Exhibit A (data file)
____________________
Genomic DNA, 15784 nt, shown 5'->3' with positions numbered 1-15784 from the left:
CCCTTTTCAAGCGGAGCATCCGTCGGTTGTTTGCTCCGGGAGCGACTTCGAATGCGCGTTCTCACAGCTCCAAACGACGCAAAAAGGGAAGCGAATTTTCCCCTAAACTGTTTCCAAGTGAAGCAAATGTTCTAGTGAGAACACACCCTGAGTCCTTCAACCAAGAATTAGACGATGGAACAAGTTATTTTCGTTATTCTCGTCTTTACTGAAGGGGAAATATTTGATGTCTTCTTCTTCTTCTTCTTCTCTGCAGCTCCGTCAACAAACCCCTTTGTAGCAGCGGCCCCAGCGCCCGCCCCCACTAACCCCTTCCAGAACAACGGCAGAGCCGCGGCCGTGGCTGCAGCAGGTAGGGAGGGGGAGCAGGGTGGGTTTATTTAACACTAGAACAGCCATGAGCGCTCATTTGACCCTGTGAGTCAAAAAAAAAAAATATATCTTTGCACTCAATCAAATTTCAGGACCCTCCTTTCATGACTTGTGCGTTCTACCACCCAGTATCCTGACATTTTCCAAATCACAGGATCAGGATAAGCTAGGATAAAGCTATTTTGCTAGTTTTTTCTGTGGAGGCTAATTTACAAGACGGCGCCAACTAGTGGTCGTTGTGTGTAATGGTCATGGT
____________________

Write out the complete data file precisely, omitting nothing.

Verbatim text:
Genomic DNA, 15784 nt, shown 5'->3' with positions numbered 1-15784 from the left:
CCCTTTTCAAGCGGAGCATCCGTCGGTTGTTTGCTCCGGGAGCGACTTCGAATGCGCGTTCTCACAGCTCCAAACGACGCAAAAAGGGAAGCGAATTTTCCCCTAAACTGTTTCCAAGTGAAGCAAATGTTCTAGTGAGAACACACCCTGAGTCCTTCAACCAAGAATTAGACGATGGAACAAGTTATTTTCGTTATTCTCGTCTTTACTGAAGGGGAAATATTTGATGTCTTCTTCTTCTTCTTCTTCTCTGCAGCTCCGTCAACAAACCCCTTTGTAGCAGCGGCCCCAGCGCCCGCCCCCACTAACCCCTTCCAGAACAACGGCAGAGCCGCGGCCGTGGCTGCAGCAGGTAGGGAGGGGGAGCAGGGTGGGTTTATTTAACACTAGAACAGCCATGAGCGCTCATTTGACCCTGTGAGTCAAAAAAAAAAAATATATCTTTGCACTCAATCAAATTTCAGGACCCTCCTTTCATGACTTGTGCGTTCTACCACCCAGTATCCTGACATTTTCCAAATCACAGGATCAGGATAAGCTAGGATAAAGCTATTTTGCTAGTTTTTTCTGTGGAGGCTAATTTACAAGACGGCGCCAACTAGTGGTCGTTGTGTGTAATGGTCATGGT